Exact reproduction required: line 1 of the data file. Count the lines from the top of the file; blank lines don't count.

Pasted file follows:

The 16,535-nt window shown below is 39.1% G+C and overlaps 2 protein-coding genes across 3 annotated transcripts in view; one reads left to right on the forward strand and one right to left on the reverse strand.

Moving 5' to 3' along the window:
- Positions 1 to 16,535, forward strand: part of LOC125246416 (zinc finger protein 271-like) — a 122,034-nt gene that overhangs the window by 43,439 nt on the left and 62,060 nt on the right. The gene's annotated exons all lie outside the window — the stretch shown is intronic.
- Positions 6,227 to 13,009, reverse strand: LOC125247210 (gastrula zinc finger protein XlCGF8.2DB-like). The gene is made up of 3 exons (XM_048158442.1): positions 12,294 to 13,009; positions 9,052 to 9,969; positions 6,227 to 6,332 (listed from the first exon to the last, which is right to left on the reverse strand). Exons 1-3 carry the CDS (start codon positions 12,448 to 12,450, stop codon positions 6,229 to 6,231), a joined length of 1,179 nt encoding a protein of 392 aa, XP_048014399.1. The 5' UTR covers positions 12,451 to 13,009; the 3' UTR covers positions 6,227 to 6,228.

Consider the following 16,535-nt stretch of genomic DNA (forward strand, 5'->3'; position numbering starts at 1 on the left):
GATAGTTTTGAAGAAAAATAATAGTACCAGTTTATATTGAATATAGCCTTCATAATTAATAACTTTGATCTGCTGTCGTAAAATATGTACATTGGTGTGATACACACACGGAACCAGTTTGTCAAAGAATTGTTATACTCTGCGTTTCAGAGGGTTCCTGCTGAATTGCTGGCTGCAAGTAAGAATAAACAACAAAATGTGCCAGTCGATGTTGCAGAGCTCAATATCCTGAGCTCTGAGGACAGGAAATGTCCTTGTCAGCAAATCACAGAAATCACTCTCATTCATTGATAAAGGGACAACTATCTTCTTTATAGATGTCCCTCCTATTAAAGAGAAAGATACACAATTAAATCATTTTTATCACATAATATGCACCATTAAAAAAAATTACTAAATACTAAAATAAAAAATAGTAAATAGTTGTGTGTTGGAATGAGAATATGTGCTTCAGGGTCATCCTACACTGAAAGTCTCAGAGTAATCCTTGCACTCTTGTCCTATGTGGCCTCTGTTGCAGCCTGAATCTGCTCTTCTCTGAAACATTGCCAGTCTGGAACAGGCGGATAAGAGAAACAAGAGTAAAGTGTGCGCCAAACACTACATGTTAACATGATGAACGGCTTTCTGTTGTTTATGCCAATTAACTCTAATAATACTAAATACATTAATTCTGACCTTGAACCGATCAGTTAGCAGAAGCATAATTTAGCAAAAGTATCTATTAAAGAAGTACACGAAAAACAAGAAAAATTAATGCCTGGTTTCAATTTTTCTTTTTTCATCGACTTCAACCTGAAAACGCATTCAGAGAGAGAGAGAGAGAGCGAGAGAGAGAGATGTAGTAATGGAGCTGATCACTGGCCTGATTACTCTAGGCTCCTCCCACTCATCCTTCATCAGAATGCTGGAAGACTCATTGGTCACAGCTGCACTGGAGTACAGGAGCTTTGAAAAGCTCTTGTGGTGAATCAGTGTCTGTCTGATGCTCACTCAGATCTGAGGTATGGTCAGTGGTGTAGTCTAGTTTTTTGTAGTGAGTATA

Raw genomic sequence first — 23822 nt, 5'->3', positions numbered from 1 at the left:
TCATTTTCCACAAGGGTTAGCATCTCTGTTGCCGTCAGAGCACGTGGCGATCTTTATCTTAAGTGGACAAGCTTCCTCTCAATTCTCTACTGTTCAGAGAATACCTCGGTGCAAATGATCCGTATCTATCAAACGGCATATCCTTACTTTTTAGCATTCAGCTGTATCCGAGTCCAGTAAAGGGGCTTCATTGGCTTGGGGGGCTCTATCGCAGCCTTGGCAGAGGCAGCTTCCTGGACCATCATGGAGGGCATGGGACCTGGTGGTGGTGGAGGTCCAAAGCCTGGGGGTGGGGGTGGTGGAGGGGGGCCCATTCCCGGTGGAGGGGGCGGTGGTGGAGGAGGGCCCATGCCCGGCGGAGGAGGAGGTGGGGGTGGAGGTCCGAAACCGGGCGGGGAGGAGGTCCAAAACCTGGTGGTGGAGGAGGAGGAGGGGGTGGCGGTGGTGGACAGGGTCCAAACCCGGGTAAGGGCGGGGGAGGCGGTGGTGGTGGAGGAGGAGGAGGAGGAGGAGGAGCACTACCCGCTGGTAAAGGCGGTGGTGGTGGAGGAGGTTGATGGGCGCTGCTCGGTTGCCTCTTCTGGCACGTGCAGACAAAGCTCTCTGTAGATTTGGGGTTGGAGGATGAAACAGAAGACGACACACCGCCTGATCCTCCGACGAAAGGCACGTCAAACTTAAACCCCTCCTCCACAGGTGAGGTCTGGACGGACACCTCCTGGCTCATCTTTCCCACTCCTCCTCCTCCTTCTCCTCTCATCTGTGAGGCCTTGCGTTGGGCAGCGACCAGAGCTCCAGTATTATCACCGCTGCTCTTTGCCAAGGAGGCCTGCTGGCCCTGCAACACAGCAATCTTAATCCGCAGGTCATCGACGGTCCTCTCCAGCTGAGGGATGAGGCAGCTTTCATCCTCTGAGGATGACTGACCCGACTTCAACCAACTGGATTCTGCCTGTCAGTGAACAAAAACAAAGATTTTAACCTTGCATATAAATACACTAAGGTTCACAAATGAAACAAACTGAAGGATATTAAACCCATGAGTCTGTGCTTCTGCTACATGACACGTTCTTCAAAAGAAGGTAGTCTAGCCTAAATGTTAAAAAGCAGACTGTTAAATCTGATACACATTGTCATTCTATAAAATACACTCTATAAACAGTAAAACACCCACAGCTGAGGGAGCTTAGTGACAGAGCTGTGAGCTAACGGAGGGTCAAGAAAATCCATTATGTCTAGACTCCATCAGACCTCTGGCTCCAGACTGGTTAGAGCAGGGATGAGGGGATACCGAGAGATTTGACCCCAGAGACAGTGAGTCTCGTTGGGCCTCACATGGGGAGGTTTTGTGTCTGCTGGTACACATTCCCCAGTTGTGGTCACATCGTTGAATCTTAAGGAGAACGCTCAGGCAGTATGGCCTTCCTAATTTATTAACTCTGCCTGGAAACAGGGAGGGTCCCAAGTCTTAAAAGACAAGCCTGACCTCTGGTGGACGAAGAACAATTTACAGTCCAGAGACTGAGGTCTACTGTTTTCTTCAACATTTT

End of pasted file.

The 16,535-nt window shown below is 39.1% G+C and overlaps 2 protein-coding genes across 3 annotated transcripts in view; one reads left to right on the forward strand and one right to left on the reverse strand.